Andre-Guy Soh, M.A. ’05, has worked in some of the most dangerous places on the planet, from a combat outpost in Afghanistan to Congolese villages living under the threat of terrorist attack. Today, as a Peace and Stability Officer at USAID, Soh assists struggling communities to forge civic connections, improve infrastructure and cultivate peace in the shadow of chaos.
Growing up in one of the poorest neighborhood of Yaoundé, Cameroon, Soh was no stranger to hunger and diseases like malaria and typhoid, which were rampant yet preventable. He knew the problem was not Cameroon’s poverty, but its management. “All the resources went to feed the few who controlled the reign of the state,” says Soh. “I knew then that I should champion transparent government. People had to be told certain truths about issues like spacing births and AIDS through smart and culturally appropriate interventions. That’s why I chose to work in international development.”
Soh realized his ambition to pursue graduate studies in Clark University’s Department of International Development, Community and Environment. “Being able to tailor my academic path and have a pool of professors who had been international development practioners themselves only added to Clark’s appeal,” he says.
After earning his master’s degree in 2005, Soh went to work in some of the globe’s most perilous regions. As program director at Mercy Corps in Sudan (before the independence of South Sudan) he helped set up civil-society organizations, teaching them to interact with local elected officials, conduct advocacy campaigns, organize peace-building events between rival tribes, and participate in elections. In the town of Kurmuk, he led his team to launch the first village savings and loans program, and, in close collaboration with the Ministry of Energy, renovated a 20-year-old generator and installed power lines to provide electricity to about 1,000 households.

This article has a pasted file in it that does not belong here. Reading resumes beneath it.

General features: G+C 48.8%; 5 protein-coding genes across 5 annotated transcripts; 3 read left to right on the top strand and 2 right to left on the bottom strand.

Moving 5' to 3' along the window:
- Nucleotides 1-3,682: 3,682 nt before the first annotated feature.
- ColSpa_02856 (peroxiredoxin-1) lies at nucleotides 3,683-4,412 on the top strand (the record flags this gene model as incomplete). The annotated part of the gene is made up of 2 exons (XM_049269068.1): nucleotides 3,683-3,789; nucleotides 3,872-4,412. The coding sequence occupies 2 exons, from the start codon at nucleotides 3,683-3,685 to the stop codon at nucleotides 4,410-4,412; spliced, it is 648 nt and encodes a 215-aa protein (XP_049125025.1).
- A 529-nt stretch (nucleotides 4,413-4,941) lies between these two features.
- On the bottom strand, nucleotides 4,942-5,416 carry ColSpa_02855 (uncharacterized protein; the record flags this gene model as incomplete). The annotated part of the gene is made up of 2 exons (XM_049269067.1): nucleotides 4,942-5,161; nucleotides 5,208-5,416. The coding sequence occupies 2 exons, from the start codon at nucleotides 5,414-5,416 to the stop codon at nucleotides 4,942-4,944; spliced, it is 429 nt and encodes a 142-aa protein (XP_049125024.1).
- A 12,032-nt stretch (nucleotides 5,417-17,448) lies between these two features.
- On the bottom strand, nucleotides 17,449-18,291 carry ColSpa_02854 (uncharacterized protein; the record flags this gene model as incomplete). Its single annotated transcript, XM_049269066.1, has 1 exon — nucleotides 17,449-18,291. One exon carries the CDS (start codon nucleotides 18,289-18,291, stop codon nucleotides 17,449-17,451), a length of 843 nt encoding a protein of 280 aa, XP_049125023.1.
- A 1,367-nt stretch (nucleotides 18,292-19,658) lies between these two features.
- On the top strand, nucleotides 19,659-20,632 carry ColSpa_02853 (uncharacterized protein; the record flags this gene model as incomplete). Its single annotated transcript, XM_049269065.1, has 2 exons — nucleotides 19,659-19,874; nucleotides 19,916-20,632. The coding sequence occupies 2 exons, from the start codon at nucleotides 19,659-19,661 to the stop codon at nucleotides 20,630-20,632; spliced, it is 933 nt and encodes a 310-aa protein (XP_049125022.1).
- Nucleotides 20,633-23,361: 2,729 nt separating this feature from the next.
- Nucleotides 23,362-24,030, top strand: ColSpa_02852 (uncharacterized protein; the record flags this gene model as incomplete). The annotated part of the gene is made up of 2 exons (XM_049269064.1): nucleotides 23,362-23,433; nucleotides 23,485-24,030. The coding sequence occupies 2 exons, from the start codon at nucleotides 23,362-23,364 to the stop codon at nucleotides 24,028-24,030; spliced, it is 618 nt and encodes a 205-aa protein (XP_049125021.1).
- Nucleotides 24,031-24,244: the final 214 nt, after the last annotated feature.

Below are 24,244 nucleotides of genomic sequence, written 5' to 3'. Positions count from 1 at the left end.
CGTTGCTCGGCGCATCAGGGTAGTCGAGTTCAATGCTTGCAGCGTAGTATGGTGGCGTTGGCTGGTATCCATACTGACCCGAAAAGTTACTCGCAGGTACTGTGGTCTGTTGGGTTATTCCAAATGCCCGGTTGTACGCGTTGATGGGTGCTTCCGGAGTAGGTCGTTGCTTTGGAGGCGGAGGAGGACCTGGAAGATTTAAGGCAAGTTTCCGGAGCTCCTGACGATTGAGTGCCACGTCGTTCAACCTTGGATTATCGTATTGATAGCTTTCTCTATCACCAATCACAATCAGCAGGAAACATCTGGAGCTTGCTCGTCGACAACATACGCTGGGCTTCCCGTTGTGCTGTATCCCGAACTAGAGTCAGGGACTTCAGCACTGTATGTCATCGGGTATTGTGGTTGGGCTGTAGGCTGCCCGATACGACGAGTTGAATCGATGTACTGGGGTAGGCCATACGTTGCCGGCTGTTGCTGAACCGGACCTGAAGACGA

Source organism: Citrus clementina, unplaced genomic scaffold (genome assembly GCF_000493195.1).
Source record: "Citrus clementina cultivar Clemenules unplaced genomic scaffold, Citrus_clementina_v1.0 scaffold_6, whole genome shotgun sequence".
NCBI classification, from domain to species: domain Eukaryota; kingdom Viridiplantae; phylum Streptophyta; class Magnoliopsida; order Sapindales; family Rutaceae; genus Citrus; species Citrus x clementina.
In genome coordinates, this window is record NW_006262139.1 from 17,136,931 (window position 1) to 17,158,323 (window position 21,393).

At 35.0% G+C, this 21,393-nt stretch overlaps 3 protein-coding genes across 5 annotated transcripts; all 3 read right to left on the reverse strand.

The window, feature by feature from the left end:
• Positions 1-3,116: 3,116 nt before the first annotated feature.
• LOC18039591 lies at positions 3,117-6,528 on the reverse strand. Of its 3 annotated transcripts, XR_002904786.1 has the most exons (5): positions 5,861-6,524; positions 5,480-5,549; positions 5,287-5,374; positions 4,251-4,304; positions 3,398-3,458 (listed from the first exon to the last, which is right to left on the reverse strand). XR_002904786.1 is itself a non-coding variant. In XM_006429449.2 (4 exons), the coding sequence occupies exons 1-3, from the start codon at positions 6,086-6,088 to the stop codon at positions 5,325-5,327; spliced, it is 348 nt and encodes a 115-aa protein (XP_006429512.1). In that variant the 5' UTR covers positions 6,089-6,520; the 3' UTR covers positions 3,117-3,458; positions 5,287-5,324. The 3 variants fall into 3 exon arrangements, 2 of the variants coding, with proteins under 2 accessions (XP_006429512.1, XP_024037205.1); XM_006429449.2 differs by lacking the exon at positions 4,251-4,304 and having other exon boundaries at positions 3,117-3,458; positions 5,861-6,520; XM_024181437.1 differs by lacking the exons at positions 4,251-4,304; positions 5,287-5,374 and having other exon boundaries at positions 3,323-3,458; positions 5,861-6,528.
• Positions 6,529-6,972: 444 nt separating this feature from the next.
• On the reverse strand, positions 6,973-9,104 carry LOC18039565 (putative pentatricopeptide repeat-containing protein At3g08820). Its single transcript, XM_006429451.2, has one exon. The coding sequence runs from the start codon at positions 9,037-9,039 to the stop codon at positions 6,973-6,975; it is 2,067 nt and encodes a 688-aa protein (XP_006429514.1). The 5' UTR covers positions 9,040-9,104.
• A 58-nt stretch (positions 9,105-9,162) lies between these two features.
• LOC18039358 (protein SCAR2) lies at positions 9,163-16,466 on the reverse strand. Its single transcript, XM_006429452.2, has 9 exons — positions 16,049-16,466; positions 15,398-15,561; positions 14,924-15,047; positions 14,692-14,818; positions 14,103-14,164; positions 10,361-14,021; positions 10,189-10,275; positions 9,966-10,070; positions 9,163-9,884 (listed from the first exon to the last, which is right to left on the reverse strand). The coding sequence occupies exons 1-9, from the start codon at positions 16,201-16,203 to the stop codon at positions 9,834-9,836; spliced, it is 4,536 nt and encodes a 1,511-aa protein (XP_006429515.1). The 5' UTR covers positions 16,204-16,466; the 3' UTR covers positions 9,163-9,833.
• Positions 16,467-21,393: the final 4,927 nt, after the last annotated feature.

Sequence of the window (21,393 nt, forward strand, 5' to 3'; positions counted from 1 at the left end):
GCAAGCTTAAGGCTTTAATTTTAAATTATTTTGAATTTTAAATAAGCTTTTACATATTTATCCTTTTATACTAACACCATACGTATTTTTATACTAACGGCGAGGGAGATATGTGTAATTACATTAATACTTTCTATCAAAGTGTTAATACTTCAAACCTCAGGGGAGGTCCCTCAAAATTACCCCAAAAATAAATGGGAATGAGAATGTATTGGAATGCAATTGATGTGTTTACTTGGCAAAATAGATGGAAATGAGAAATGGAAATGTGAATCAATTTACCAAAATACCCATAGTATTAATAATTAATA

In 2011, Soh joined the U.S. Agency for International Development (USAID) and was assigned to Deh Yak, a small village approximately four hours south of Kabul, Afghanistan. Over the next 20 months, he built a relationship with the local governor by mentoring and training his staff. “I advised military commanders on the best use of their funds and educated them about the complexities of religion, politics and ethnicity in my area of intervention,” says Soh. By the time he left at the end of 2012, Deh Yak had a functioning administration and attendance was rated at 70 percent, which was rare even in Kabul. Deh Yak was the first district to be handed over to full Afghan control in the summer of 2012.
Soh accepted a position as a Peace and Stability Officer in Kinshasa, Democratic Republic of the Congo, in May 2013 where he is responsible for several USAID-funded projects. He works on programming in places victimized by the militant group Lord Resistance Army in Northeastern DRC — an area where Catholic Relief Services set up community protection groups and equipped high frequency radios to strengthen local early warning systems. He also manages a public-private partnership with a local phone company that set up low-cost cell towers in the region to reduce isolation and improve the warning systems.
In addition to his other responsibilities, Soh also oversees an USAID grant to UNICEF that provides children released from armed groups in eastern DRC with temporary shelter, psychosocial services and skills training to facilitate their reinsertion into society.
“Growing up I saw people work really hard, but still live poor lives in makeshift huts that often crumbled after heavy rains,” Soh says. “There was no hope. I also saw a lot of ignorance around me, like people thinking they could have a lot of children and then just wait for God’s assistance afterwards. That prevalent thinking never made sense to me. That is why I chose this field of work. It’s been a great voyage so far.”